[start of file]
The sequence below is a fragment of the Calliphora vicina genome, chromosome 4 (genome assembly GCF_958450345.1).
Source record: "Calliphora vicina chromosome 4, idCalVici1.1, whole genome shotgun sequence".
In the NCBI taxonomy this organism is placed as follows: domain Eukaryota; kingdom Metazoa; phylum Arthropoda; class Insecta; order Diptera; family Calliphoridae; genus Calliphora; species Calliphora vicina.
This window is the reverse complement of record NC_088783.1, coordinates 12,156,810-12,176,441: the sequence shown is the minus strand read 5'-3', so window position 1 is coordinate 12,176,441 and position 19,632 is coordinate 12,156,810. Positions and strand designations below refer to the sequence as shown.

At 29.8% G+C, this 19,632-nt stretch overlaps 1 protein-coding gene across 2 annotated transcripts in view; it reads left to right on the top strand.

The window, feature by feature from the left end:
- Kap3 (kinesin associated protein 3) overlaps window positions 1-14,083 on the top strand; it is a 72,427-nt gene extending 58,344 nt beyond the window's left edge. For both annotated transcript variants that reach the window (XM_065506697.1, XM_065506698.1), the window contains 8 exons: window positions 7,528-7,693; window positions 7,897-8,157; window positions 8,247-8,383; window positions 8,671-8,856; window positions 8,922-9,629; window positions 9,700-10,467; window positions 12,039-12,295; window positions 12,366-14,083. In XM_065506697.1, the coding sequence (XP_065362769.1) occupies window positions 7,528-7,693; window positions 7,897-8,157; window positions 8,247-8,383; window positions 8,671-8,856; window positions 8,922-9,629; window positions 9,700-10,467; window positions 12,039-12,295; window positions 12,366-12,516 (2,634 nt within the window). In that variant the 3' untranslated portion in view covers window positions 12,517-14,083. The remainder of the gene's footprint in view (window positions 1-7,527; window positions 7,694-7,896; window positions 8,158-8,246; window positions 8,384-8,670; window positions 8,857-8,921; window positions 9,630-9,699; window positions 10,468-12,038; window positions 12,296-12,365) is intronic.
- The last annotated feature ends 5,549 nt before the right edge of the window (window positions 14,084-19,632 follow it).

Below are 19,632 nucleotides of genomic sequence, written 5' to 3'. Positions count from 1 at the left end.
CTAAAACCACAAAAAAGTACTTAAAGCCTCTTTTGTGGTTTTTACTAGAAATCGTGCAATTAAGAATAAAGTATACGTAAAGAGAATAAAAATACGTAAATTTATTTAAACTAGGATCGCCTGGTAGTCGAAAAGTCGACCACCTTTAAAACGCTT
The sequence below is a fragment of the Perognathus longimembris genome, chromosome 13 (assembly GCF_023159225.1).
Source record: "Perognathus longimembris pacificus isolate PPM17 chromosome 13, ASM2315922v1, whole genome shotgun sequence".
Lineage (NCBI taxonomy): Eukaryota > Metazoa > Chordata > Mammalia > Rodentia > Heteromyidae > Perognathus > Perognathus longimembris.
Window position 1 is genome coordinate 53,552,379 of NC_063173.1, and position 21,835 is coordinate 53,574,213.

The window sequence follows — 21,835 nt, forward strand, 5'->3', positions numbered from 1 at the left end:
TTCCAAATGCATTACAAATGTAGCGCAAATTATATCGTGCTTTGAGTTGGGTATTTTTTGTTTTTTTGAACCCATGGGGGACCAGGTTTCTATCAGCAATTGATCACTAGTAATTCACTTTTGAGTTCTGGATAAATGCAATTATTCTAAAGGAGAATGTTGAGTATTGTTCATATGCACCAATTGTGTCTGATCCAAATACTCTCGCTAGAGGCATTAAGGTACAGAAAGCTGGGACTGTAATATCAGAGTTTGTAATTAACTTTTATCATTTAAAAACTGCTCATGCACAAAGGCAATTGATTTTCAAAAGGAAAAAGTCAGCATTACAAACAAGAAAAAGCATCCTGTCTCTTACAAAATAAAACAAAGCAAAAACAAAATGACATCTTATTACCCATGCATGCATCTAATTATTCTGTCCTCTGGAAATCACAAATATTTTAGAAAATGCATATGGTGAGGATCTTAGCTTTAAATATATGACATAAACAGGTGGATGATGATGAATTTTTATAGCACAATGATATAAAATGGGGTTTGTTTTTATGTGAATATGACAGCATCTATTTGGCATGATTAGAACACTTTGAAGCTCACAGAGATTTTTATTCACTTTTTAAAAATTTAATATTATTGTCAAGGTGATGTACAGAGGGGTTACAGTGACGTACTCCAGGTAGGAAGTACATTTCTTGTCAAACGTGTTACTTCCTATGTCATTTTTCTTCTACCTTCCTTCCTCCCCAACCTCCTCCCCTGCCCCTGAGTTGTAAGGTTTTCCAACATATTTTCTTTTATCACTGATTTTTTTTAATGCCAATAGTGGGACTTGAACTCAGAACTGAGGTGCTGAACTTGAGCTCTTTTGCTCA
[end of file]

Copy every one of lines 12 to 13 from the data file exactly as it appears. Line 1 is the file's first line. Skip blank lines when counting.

Source record: "Perognathus longimembris pacificus isolate PPM17 chromosome 13, ASM2315922v1, whole genome shotgun sequence".
Lineage (NCBI taxonomy): Eukaryota > Metazoa > Chordata > Mammalia > Rodentia > Heteromyidae > Perognathus > Perognathus longimembris.